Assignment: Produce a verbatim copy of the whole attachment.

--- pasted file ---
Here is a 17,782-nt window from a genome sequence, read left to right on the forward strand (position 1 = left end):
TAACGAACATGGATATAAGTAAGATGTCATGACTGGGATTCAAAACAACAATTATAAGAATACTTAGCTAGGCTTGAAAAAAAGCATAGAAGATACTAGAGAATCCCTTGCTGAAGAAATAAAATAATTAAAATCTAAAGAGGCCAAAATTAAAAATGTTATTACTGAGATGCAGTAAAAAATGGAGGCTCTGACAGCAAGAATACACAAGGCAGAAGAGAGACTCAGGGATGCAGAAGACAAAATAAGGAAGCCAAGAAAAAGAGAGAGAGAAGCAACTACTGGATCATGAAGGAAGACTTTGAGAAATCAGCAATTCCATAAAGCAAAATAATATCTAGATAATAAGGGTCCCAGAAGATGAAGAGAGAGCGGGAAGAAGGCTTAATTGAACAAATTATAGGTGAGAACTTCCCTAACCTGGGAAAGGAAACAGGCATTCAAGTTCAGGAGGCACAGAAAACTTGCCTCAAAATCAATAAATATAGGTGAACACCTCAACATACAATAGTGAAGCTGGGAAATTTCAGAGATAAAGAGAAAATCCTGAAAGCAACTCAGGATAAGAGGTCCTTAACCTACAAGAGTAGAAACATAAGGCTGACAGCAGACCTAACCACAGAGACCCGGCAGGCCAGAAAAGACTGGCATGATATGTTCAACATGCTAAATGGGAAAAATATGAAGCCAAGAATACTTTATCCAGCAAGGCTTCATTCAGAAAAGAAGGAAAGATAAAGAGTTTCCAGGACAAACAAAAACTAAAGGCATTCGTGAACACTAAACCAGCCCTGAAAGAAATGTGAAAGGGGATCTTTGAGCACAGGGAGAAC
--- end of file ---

Here is a 17,782-nt window from a genome sequence, read left to right on the forward strand (position 1 = left end):
TAACGAACATGGATATAAGTAAGATGTCATGACTGGGATTCAAAACAACAATTATAAGAATACTTAGCTAGGCTTGAAAAAAAGCATAGAAGATACTAGAGAATCCCTTGCTGAAGAAATAAAATAATTAAAATCTAAAGAGGCCAAAATTAAAAATGTTATTACTGAGATGCAGTAAAAAATGGAGGCTCTGACAGCAAGAATACACAAGGCAGAAGAGAGACTCAGGGATGCAGAAGACAAAATAAGGAAGCCAAGAAAAAGAGAGAGAGAAGCAACTACTGGATCATGAAGGAAGACTTTGAGAAATCAGCAATTCCATAAAGCAAAATAATATCTAGATAATAAGGGTCCCAGAAGATGAAGAGAGAGCGGGAAGAAGGCTTAATTGAACAAATTATAGGTGAGAACTTCCCTAACCTGGGAAAGGAAACAGGCATTCAAGTTCAGGAGGCACAGAAAACTTGCCTCAAAATCAATAAATATAGGTGAACACCTCAACATACAATAGTGAAGCTGGGAAATTTCAGAGATAAAGAGAAAATCCTGAAAGCAACTCAGGATAAGAGGTCCTTAACCTACAAGAGTAGAAACATAAGGCTGACAGCAGACCTAACCACAGAGACCCGGCAGGCCAGAAAAGACTGGCATGATATGTTCAACATGCTAAATGGGAAAAATATGAAGCCAAGAATACTTTATCCAGCAAGGCTTCATTCAGAAAAGAAGGAAAGATAAAGAGTTTCCAGGACAAACAAAAACTAAAGGCATTCGTGAACACTAAACCAGCCCTGAAAGAAATGTGAAAGGGGATCTTTGAGCACAGGGAGAAC